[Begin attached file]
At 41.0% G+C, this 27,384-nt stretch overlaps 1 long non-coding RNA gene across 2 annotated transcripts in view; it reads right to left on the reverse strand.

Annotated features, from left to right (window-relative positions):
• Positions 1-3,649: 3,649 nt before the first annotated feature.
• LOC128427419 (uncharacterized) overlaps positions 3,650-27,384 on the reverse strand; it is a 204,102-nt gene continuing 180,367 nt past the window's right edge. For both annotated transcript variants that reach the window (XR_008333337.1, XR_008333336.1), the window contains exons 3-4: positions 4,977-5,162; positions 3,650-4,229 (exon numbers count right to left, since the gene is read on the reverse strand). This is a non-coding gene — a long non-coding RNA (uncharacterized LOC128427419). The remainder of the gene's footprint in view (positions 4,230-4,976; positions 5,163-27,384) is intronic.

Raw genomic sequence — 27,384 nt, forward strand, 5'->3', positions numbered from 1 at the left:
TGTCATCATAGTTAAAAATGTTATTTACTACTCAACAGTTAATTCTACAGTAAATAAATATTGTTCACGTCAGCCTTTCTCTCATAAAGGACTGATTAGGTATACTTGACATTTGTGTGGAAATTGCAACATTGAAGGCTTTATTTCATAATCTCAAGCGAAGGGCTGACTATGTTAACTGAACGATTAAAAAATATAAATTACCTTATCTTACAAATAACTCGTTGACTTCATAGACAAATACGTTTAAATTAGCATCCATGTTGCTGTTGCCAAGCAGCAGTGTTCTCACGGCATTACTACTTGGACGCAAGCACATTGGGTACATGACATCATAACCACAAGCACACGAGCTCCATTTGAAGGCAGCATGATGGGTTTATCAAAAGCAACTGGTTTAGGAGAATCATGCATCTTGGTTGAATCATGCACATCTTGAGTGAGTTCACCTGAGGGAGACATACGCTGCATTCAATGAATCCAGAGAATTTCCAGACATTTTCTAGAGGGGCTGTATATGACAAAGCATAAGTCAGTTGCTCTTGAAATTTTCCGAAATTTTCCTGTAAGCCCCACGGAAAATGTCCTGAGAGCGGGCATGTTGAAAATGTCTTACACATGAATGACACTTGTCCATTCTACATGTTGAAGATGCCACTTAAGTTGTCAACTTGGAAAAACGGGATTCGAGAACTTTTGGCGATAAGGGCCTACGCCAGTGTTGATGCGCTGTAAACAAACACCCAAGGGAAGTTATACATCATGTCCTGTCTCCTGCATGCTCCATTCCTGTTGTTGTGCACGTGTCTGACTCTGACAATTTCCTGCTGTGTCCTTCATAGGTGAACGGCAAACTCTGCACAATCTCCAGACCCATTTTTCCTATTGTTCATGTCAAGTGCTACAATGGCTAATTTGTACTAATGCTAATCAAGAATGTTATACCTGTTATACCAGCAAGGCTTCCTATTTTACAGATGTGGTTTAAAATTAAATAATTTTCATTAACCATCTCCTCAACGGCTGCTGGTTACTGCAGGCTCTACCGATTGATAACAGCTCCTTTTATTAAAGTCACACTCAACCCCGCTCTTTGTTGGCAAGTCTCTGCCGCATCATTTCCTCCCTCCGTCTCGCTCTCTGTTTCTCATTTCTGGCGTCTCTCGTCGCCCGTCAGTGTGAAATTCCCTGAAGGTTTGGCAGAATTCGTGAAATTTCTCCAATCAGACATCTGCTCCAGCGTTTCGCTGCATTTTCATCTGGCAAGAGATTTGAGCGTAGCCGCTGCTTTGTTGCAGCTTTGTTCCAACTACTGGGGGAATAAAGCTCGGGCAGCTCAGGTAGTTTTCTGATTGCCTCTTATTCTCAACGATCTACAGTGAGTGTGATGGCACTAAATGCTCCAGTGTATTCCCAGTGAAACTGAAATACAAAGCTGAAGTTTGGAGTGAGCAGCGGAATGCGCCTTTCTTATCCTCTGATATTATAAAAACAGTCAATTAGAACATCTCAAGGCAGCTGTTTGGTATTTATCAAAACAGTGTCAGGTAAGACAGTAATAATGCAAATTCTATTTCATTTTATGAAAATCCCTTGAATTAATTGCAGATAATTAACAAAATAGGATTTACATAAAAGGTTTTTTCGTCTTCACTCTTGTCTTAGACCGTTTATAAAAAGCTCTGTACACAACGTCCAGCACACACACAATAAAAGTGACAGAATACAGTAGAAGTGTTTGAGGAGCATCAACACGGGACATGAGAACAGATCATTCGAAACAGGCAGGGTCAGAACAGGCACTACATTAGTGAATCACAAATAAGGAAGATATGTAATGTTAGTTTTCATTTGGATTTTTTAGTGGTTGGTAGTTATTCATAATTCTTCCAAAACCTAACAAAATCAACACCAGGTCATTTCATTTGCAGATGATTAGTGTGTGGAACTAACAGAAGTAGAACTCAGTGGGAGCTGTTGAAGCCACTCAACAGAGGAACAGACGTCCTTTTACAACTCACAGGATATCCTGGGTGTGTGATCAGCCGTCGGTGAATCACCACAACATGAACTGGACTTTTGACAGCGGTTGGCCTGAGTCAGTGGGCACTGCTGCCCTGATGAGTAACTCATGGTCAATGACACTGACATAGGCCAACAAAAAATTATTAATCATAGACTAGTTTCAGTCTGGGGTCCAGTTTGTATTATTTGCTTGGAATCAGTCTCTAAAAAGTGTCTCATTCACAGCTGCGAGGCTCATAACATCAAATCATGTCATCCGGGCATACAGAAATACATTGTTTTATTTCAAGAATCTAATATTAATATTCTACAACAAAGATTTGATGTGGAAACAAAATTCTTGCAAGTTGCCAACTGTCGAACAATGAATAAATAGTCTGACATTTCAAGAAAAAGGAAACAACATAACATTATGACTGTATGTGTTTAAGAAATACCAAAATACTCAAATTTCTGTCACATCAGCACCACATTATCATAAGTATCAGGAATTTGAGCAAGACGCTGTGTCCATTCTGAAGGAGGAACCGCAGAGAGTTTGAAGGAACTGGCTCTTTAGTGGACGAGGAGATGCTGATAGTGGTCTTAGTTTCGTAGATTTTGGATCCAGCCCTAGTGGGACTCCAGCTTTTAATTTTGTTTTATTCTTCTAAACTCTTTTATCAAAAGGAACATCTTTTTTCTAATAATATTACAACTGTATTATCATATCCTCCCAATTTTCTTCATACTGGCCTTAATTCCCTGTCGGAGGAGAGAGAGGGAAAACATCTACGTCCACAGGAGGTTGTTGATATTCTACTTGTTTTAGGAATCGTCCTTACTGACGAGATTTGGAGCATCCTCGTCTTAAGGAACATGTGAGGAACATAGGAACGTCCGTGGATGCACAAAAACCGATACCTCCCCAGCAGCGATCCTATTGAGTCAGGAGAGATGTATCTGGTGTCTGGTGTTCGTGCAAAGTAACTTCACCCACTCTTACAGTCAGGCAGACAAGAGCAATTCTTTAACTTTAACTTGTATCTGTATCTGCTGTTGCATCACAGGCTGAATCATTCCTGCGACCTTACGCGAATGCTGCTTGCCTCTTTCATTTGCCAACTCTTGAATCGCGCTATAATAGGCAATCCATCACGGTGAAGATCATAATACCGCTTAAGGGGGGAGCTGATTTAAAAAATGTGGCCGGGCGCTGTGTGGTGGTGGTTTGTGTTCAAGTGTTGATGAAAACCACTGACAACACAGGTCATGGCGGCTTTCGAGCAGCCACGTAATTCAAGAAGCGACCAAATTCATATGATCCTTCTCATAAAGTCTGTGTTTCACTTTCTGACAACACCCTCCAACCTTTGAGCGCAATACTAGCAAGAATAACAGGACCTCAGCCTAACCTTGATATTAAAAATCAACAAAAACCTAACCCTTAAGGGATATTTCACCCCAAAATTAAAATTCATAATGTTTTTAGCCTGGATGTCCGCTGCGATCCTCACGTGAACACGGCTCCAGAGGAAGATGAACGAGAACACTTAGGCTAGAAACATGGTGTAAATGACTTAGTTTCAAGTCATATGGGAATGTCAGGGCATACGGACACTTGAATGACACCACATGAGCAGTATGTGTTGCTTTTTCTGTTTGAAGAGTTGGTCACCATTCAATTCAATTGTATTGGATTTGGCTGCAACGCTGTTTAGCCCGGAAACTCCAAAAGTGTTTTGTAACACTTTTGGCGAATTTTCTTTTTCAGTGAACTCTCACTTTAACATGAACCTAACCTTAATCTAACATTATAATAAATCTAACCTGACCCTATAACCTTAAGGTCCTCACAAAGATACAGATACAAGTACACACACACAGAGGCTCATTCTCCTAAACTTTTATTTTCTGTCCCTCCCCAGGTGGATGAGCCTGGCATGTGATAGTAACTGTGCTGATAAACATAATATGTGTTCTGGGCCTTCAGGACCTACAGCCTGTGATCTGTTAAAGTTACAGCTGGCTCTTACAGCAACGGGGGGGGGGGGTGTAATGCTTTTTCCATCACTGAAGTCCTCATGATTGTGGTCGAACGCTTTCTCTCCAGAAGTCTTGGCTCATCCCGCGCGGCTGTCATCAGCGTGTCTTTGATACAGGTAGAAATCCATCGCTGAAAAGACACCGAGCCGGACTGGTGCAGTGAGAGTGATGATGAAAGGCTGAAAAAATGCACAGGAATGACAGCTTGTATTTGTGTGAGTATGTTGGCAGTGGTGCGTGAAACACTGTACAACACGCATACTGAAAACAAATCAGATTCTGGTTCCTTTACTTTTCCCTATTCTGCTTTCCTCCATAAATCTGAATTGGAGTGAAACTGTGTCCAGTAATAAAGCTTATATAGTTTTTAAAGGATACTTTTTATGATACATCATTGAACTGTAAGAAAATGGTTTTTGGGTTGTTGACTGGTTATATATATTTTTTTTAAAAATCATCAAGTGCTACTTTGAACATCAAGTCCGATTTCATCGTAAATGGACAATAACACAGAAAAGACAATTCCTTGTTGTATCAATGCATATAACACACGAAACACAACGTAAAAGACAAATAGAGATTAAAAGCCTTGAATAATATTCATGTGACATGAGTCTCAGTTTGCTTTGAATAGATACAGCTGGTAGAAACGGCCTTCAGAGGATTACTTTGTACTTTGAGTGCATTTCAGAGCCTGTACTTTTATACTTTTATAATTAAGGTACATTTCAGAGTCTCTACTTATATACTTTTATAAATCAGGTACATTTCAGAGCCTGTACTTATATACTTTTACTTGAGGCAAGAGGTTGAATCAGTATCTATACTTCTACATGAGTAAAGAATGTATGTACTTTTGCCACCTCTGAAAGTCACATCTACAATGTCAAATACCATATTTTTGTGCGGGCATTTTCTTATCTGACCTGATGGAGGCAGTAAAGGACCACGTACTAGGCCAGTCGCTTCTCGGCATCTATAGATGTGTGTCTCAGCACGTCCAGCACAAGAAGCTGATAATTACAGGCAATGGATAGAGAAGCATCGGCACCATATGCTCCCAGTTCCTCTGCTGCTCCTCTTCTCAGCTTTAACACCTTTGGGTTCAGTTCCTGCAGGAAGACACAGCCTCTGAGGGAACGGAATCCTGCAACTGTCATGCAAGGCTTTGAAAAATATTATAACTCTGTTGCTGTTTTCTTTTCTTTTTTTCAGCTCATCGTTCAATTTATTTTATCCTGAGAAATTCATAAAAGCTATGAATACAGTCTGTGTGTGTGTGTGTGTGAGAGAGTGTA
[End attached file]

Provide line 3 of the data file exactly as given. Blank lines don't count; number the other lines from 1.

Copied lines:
• Positions 1-3,649: 3,649 nt before the first annotated feature.